Lentil soup has a lot going for it. You can make a big pot of it in about thirty minutes, which will then last all week. One bowl is hearty and filling enough to last you to the next meal, but it's also one of the healthiest dishes you can put on the table. And if you think of lentil soup as bland and boring, it's time to get cozy with the spice cupboard.
The truth is that I, myself, was among those who always thought of lentil soup as bland and boring. And mushy. I remember trying it in restaurants and not understanding the appeal of this brown-colored and brown-tasting soup.
But lentil soup made at home is a different dish entirely. For one thing, you can control the cooking. Lentils cook in about 20 to 30 minutes, at which point they are completely tender but hold their shape. Mushy lentils come from overcooking or sitting on a warming plate for too long.
Cooking lentil soup at home, you also have the advantage of your spice cupboard. Cumin is always a winner, and I like to add a good scoop of smoked paprika to give the earthy flavor of the lentils a little depth. Cinnamon has also found its way into my lentil soup recipe. I love the warm spiciness it gives the soup. I also like adding a squeeze of lemon at the very end to brighten the flavors.
There's not much you can do about the brown color, however. That's just lentil soup for you. A swirl of creamy yogurt and a sprinkle of parsley can perk up the bowls as you carry them to the table and sit down to eat.
Lentil Soup with Lemon Yogurt Cream
Makes about 8 cups of soup
4 slices thick-cut bacon, chopped, or 1 tablespoon olive oil
1 yellow onion, diced small
1 large or 2 small carrots, diced small
3 celery stalks, diced small
2 cloves garlic, minced
2 tablespoons tomato paste
1 tablespoon smoked paprika
1 teaspoon cumin
1 teaspoon salt
1/2 teaspoon cinnamon
1 1/2 cup green or brown lentils
6 cups chicken or vegetable broth
1 bay leaf
1/2 cup yogurt
zest and juice from 1 lemon
Minced parsley to serve
Set a 6-quart or larger pot over medium heat. Add the bacon and cook slowly until the fat is rendered and the bacon is crispy. Remove the bacon with a slotted spoon and transfer to a paper towel. Pour off all but 1 tablespoon of the bacon fat. If using olive oil, simply heat the oil and continue to the next step.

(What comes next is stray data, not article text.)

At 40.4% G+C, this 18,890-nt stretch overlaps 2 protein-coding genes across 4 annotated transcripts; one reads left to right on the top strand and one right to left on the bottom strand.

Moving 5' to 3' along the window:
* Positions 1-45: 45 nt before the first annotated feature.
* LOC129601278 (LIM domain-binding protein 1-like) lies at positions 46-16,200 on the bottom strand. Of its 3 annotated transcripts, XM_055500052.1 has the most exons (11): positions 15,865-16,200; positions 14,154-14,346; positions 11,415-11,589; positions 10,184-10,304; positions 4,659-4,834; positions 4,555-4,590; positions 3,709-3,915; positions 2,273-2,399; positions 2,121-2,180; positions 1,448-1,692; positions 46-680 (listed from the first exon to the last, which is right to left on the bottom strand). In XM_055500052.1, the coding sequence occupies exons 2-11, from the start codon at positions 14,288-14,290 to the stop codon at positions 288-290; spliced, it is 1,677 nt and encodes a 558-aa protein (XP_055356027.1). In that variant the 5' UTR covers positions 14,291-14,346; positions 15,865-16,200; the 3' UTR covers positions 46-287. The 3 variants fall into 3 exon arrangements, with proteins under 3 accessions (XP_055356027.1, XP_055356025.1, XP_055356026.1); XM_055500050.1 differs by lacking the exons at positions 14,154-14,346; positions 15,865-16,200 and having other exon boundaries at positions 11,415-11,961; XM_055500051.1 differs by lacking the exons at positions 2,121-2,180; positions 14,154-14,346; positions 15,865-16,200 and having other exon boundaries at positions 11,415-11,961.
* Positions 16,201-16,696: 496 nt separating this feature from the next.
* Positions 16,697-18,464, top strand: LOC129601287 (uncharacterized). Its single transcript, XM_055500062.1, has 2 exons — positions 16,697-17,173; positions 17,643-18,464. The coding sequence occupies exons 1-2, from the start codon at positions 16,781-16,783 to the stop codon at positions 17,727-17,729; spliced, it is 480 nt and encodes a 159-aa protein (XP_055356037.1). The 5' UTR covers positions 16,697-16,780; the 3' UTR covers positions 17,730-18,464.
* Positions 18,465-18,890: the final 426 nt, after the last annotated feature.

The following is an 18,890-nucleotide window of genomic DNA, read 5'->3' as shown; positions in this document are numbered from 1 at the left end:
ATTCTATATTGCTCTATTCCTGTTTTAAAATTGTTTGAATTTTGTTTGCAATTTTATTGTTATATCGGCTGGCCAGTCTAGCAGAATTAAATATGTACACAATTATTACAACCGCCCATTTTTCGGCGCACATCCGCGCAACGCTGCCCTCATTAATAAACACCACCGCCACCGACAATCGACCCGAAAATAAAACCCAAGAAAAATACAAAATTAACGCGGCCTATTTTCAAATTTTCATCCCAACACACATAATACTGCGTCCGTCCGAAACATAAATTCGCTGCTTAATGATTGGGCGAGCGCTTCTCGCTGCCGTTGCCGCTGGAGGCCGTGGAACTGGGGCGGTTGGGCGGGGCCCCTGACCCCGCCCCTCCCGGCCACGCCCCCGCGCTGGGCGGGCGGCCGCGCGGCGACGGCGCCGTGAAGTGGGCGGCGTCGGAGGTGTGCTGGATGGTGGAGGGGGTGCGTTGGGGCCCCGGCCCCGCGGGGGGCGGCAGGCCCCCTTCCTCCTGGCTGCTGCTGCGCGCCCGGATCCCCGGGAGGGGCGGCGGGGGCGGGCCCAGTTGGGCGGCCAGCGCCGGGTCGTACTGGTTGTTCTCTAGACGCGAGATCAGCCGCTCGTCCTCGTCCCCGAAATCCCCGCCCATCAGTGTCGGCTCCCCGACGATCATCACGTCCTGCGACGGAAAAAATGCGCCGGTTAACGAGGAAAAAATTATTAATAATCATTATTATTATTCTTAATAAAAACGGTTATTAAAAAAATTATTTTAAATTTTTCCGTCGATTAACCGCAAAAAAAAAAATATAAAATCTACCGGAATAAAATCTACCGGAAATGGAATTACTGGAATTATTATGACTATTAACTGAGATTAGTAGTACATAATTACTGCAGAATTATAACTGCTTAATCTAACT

Turn the heat to medium-high and cook the onion until it softens and starts becoming translucent, about 5 minutes. Add the carrots and celery, and cook for another minute or two. Stir in the garlic, tomato paste, paprika, cumin, salt, and cinnamon. Cook until fragrant, about 30 seconds.
Add the lentils, broth, and bay leaf to the pan and stir. Bring to a boil, and then reduce the heat to low. Simmer, uncovered, for 20 to 30 minutes until the lentils are soft (exact cooking time will depend on your lentils). Taste and add salt and pepper as needed. Stir the reserved bacon into the soup, or sprinkle it right on top of each bowl.
Whisk together the yogurt, lemon zest, and lemon juice. Add a dollop of this yogurt sauce to each bowl as you serve and sprinkle the tops with parsley.
Lentil soup will keep refrigerated for up to a week or freeze in individual portions for up to three months.
Wine Recommendation from Mary Gorman McAdams
This lentil soup is both spicy and warming so we need a nice wine that can either complement or contrast these bold flavors. Fruity white wines are always a great contrast for spicy foods. With this dish I would suggest an Albariño from Rías Baixas, Spain or an off-dry Washington State Riesling. If you particularly like heat and spice, you may prefer a red wine, whereby the tannins will accentuate the spice and heat. With this dish I would reach for either a Valpolicella from the Veneto in Italy or a California Pinot Noir, both sufficiently fruity to balance the spicy flavors, yet neither too full-bodied to overpower it.
Related: What's the Difference? Brown, Green, or Red Lentils
• 2010 Burgáns Albariño, Rías Baixas, $14 - Mouthwateringly juicy and jam-packed with flavors of peach, apricot, orange citrus, pink lady apple with a subtle spicy finish.
• 2010 Viviani Valpolicella, Veneto, Italy, $17 - Unoaked, fresh, juicy, ample bright cherry-berry flavors. Supple tannins give the wine a nice framing grip. .
Mary Gorman-McAdams, MW (Master of Wine), is a New York based wine educator, freelance writer and consultant.
(Image: Emma Christensen)